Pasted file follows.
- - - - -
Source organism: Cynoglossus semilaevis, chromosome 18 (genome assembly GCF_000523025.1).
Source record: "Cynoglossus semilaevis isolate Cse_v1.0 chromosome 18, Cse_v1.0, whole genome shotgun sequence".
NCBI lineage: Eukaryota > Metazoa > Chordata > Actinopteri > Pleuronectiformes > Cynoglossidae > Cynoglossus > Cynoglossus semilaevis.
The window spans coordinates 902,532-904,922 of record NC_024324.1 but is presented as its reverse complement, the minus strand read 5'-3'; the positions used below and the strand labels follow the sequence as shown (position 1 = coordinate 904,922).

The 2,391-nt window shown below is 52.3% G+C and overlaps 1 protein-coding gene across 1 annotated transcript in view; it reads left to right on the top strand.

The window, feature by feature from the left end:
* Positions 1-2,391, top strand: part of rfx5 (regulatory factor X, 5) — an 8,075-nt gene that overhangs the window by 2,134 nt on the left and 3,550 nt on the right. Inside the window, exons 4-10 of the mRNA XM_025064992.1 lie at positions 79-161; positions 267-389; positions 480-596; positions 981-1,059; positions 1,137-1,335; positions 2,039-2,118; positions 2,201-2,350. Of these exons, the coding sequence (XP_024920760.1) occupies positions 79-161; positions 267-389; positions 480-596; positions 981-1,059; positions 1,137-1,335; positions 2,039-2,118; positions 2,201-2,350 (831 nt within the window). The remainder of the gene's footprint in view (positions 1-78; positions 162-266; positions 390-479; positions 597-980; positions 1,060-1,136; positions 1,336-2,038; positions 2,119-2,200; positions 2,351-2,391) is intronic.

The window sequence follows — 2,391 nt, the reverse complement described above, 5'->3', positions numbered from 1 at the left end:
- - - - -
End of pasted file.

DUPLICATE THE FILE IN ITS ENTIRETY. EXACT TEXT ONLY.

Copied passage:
Source organism: Cynoglossus semilaevis, chromosome 18 (genome assembly GCF_000523025.1).
Source record: "Cynoglossus semilaevis isolate Cse_v1.0 chromosome 18, Cse_v1.0, whole genome shotgun sequence".
NCBI lineage: Eukaryota > Metazoa > Chordata > Actinopteri > Pleuronectiformes > Cynoglossidae > Cynoglossus > Cynoglossus semilaevis.
The window spans coordinates 902,532-904,922 of record NC_024324.1 but is presented as its reverse complement, the minus strand read 5'-3'; the positions used below and the strand labels follow the sequence as shown (position 1 = coordinate 904,922).

The 2,391-nt window shown below is 52.3% G+C and overlaps 1 protein-coding gene across 1 annotated transcript in view; it reads left to right on the top strand.

The window, feature by feature from the left end:
* Positions 1-2,391, top strand: part of rfx5 (regulatory factor X, 5) — an 8,075-nt gene that overhangs the window by 2,134 nt on the left and 3,550 nt on the right. Inside the window, exons 4-10 of the mRNA XM_025064992.1 lie at positions 79-161; positions 267-389; positions 480-596; positions 981-1,059; positions 1,137-1,335; positions 2,039-2,118; positions 2,201-2,350. Of these exons, the coding sequence (XP_024920760.1) occupies positions 79-161; positions 267-389; positions 480-596; positions 981-1,059; positions 1,137-1,335; positions 2,039-2,118; positions 2,201-2,350 (831 nt within the window). The remainder of the gene's footprint in view (positions 1-78; positions 162-266; positions 390-479; positions 597-980; positions 1,060-1,136; positions 1,336-2,038; positions 2,119-2,200; positions 2,351-2,391) is intronic.

The window sequence follows — 2,391 nt, the reverse complement described above, 5'->3', positions numbered from 1 at the left end: